Cossins
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### Re: OgreOde tutorials

AssiDragon wrote:
Cossins wrote:Hi!
Are there any OgreOde tutorials available? I managed to compile and make it actually work on Linux, but I don't really know where to go from here.

From the samples (which I can't get to run, but I can look at the code) I constructed a terrain geometry with a ninja (from the Ogre basic sample resources) falling down on it.
Do the samples work, or things keep falling through there too? It may be a problem with your ODE, did you patch it alright?
Yeah, it patched alright - the problem with the OgreOde samples is that they can't seem to get their resources right. I don't think it's a serious problem...
AssiDragon wrote:
Cossins wrote:1) I set gravity to (0, -9.82, 0). 9.82 is the gravity acceleration around here, but nothing seems to actually accelerate. The movement seems linear.
Probably the mass or the scale of the simulation tricks your eyes.
Maybe.
AssiDragon wrote:
Cossins wrote:2) For the ninja, I use BoxGeometry. This is very sub-optimal, is there a way to make OgreOde use the geometry of the mesh?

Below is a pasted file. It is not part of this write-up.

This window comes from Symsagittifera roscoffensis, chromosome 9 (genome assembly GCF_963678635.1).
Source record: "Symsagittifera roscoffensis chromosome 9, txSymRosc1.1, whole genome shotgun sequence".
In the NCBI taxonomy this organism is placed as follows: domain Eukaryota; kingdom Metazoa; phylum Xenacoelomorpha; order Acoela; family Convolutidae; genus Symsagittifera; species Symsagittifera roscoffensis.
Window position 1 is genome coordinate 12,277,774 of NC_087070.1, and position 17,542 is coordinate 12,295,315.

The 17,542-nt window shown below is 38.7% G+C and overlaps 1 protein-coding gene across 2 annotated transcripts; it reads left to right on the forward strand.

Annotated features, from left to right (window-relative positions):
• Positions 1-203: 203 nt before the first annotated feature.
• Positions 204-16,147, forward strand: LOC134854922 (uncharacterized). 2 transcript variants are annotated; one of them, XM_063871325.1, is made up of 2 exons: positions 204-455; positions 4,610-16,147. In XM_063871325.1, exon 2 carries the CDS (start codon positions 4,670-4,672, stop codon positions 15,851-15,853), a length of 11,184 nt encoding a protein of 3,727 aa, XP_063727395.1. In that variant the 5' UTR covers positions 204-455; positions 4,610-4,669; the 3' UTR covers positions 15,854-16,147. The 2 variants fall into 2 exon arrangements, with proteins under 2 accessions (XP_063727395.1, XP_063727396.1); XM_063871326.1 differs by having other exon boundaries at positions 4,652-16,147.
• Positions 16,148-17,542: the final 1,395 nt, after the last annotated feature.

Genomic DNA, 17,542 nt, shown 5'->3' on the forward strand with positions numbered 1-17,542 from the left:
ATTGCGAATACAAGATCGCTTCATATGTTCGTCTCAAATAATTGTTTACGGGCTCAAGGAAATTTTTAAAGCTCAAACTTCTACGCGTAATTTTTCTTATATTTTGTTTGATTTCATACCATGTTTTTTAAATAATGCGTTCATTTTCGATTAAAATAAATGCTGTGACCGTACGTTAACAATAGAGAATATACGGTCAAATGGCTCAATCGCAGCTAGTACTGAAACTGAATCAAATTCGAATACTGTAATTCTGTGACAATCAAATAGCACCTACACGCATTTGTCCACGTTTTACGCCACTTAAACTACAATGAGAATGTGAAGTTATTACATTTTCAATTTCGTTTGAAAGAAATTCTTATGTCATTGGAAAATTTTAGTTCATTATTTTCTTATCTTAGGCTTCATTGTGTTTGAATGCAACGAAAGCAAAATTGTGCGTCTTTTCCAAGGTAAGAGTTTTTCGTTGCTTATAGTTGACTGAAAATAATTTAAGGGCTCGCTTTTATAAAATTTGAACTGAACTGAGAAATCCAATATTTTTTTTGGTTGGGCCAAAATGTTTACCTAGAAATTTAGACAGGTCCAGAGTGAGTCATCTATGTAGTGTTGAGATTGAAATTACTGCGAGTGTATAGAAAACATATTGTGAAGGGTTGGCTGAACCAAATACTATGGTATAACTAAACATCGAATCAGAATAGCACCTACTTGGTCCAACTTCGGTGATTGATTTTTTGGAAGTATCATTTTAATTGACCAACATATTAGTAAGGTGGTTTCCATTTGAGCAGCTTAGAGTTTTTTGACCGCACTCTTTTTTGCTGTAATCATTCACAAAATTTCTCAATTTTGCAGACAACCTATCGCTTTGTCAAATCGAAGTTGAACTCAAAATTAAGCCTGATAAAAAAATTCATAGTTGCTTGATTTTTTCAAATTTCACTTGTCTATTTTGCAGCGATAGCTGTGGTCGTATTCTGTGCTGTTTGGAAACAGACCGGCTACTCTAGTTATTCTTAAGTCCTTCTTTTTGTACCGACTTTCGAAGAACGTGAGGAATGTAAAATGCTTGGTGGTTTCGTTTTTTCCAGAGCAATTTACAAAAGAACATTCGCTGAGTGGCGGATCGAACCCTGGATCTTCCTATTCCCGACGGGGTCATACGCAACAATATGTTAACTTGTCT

You can make transformgeometries that will keep better to your ninja, or use ragdolls. Both are shown in the samples...
I don't see any ragdoll samples in OgreOde/demos? Am I missing something here?
AssiDragon wrote:
Cossins wrote:3) What units does OgreOde use for mass, force and volume? Kg, N and m^3? How much is 1 m i OgreOde in Ogre spatial units?
Please check ODE. It states they don't use any actual measure units - everything in ODE just works as a scale with which the physics engine can compare your objects. Say, this is 2x as heavy as the other. They don't work as actual units. You have make a standard scale and compare everything to that.
Hm. But what about things like density, gravity and acceleration? What does m/s^2 mean in Ogre units?

- Simon

AssiDragon
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### Re: OgreOde tutorials

Cossins wrote:Yeah, it patched alright - the problem with the OgreOde samples is that they can't seem to get their resources right. I don't think it's a serious problem...
Well, it would be great if you could get it working - it would show if the problem is in your app's code or not.
Cossins wrote:Maybe.
Gravity is handled by ODE, and I can assure you it works finely here.
Cossins wrote:I don't see any ragdoll samples in OgreOde/demos? Am I missing something here?
You certainly are. Didn't check simplescenes did you?